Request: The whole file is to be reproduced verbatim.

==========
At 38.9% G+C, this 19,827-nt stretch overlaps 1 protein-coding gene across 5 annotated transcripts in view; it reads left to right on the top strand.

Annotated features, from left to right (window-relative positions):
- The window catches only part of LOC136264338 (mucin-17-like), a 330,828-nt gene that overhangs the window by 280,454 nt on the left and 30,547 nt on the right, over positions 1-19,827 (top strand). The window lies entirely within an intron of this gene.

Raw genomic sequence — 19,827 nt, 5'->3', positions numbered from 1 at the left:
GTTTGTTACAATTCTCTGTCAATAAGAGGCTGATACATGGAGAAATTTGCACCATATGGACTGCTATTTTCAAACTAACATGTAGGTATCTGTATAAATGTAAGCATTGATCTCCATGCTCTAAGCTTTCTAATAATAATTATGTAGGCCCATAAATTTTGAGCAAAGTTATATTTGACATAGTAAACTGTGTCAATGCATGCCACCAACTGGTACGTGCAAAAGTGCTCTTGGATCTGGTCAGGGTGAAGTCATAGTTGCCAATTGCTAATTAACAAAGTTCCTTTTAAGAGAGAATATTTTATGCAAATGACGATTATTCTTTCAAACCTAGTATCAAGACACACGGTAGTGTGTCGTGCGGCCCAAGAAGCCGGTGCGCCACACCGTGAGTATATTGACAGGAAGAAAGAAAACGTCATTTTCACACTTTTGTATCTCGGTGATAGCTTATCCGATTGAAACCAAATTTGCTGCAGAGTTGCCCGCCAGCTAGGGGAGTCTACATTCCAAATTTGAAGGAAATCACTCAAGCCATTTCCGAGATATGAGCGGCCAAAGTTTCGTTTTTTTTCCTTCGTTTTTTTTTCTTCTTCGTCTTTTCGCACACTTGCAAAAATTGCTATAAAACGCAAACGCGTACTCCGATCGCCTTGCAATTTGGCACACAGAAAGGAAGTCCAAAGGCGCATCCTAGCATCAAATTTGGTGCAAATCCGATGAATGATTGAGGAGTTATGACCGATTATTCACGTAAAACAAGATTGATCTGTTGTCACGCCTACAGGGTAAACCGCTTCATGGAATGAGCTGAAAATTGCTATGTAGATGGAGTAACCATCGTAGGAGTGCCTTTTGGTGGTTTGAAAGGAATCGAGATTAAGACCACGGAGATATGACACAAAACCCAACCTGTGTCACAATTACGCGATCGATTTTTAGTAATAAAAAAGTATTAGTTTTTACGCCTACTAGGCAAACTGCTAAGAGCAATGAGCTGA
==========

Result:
At 38.9% G+C, this 19,827-nt stretch overlaps 1 protein-coding gene across 5 annotated transcripts in view; it reads left to right on the top strand.

Annotated features, from left to right (window-relative positions):
- The window catches only part of LOC136264338 (mucin-17-like), a 330,828-nt gene that overhangs the window by 280,454 nt on the left and 30,547 nt on the right, over positions 1-19,827 (top strand). The window lies entirely within an intron of this gene.

Raw genomic sequence — 19,827 nt, 5'->3', positions numbered from 1 at the left:
GTTTGTTACAATTCTCTGTCAATAAGAGGCTGATACATGGAGAAATTTGCACCATATGGACTGCTATTTTCAAACTAACATGTAGGTATCTGTATAAATGTAAGCATTGATCTCCATGCTCTAAGCTTTCTAATAATAATTATGTAGGCCCATAAATTTTGAGCAAAGTTATATTTGACATAGTAAACTGTGTCAATGCATGCCACCAACTGGTACGTGCAAAAGTGCTCTTGGATCTGGTCAGGGTGAAGTCATAGTTGCCAATTGCTAATTAACAAAGTTCCTTTTAAGAGAGAATATTTTATGCAAATGACGATTATTCTTTCAAACCTAGTATCAAGACACACGGTAGTGTGTCGTGCGGCCCAAGAAGCCGGTGCGCCACACCGTGAGTATATTGACAGGAAGAAAGAAAACGTCATTTTCACACTTTTGTATCTCGGTGATAGCTTATCCGATTGAAACCAAATTTGCTGCAGAGTTGCCCGCCAGCTAGGGGAGTCTACATTCCAAATTTGAAGGAAATCACTCAAGCCATTTCCGAGATATGAGCGGCCAAAGTTTCGTTTTTTTTCCTTCGTTTTTTTTTCTTCTTCGTCTTTTCGCACACTTGCAAAAATTGCTATAAAACGCAAACGCGTACTCCGATCGCCTTGCAATTTGGCACACAGAAAGGAAGTCCAAAGGCGCATCCTAGCATCAAATTTGGTGCAAATCCGATGAATGATTGAGGAGTTATGACCGATTATTCACGTAAAACAAGATTGATCTGTTGTCACGCCTACAGGGTAAACCGCTTCATGGAATGAGCTGAAAATTGCTATGTAGATGGAGTAACCATCGTAGGAGTGCCTTTTGGTGGTTTGAAAGGAATCGAGATTAAGACCACGGAGATATGACACAAAACCCAACCTGTGTCACAATTACGCGATCGATTTTTAGTAATAAAAAAGTATTAGTTTTTACGCCTACTAGGCAAACTGCTAAGAGCAATGAGCTGA